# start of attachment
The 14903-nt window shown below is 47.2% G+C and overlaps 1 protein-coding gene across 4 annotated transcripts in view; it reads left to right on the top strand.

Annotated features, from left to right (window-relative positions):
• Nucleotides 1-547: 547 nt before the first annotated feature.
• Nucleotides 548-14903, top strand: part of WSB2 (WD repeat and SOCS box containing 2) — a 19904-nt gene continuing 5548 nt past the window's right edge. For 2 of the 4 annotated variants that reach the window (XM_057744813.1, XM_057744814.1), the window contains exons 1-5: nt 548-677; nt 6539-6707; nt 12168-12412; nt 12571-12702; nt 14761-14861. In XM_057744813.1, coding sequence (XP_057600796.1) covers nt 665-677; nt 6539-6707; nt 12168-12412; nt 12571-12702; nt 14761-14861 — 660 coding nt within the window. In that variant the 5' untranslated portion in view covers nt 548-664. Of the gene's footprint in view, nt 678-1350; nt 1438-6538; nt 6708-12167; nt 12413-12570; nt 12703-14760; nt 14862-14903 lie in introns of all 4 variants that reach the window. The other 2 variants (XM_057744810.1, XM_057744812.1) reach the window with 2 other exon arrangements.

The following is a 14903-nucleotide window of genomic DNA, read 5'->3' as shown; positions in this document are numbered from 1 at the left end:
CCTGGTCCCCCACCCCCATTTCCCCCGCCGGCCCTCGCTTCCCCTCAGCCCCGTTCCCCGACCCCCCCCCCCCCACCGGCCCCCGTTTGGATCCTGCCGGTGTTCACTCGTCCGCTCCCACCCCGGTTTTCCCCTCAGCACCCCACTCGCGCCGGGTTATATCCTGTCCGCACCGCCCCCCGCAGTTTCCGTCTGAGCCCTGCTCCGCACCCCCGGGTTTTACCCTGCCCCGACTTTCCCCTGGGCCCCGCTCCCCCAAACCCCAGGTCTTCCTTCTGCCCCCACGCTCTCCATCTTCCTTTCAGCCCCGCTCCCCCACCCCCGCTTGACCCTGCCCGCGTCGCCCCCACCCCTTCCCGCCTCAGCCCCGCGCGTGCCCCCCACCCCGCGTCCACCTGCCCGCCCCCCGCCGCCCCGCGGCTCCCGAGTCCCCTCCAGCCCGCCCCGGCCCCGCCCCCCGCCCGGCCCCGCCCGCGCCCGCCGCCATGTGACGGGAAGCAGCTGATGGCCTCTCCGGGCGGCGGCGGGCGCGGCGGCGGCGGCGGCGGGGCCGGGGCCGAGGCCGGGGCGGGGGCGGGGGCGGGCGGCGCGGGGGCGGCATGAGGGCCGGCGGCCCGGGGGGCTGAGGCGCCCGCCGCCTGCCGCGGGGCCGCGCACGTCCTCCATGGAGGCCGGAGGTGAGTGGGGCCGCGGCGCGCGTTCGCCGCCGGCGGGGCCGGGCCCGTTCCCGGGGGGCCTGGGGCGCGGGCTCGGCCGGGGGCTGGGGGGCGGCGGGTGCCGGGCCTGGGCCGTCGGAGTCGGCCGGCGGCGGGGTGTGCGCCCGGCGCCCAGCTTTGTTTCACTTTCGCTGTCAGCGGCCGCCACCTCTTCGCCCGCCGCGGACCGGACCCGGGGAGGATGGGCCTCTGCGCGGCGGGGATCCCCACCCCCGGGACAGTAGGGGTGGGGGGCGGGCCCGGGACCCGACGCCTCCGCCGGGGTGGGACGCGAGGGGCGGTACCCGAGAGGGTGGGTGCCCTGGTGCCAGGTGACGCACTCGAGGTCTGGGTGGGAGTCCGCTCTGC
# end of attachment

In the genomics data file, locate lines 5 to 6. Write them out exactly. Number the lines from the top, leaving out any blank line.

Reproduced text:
The following is a 14903-nucleotide window of genomic DNA, read 5'->3' as shown; positions in this document are numbered from 1 at the left end:
CCTGGTCCCCCACCCCCATTTCCCCCGCCGGCCCTCGCTTCCCCTCAGCCCCGTTCCCCGACCCCCCCCCCCCCACCGGCCCCCGTTTGGATCCTGCCGGTGTTCACTCGTCCGCTCCCACCCCGGTTTTCCCCTCAGCACCCCACTCGCGCCGGGTTATATCCTGTCCGCACCGCCCCCCGCAGTTTCCGTCTGAGCCCTGCTCCGCACCCCCGGGTTTTACCCTGCCCCGACTTTCCCCTGGGCCCCGCTCCCCCAAACCCCAGGTCTTCCTTCTGCCCCCACGCTCTCCATCTTCCTTTCAGCCCCGCTCCCCCACCCCCGCTTGACCCTGCCCGCGTCGCCCCCACCCCTTCCCGCCTCAGCCCCGCGCGTGCCCCCCACCCCGCGTCCACCTGCCCGCCCCCCGCCGCCCCGCGGCTCCCGAGTCCCCTCCAGCCCGCCCCGGCCCCGCCCCCCGCCCGGCCCCGCCCGCGCCCGCCGCCATGTGACGGGAAGCAGCTGATGGCCTCTCCGGGCGGCGGCGGGCGCGGCGGCGGCGGCGGCGGGGCCGGGGCCGAGGCCGGGGCGGGGGCGGGGGCGGGCGGCGCGGGGGCGGCATGAGGGCCGGCGGCCCGGGGGGCTGAGGCGCCCGCCGCCTGCCGCGGGGCCGCGCACGTCCTCCATGGAGGCCGGAGGTGAGTGGGGCCGCGGCGCGCGTTCGCCGCCGGCGGGGCCGGGCCCGTTCCCGGGGGGCCTGGGGCGCGGGCTCGGCCGGGGGCTGGGGGGCGGCGGGTGCCGGGCCTGGGCCGTCGGAGTCGGCCGGCGGCGGGGTGTGCGCCCGGCGCCCAGCTTTGTTTCACTTTCGCTGTCAGCGGCCGCCACCTCTTCGCCCGCCGCGGACCGGACCCGGGGAGGATGGGCCTCTGCGCGGCGGGGATCCCCACCCCCGGGACAGTAGGGGTGGGGGGCGGGCCCGGGACCCGACGCCTCCGCCGGGGTGGGACGCGAGGGGCGGTACCCGAGAGGGTGGGTGCCCTGGTGCCAGGTGACGCACTCGAGGTCTGGGTGGGAGTCCGCTCTGC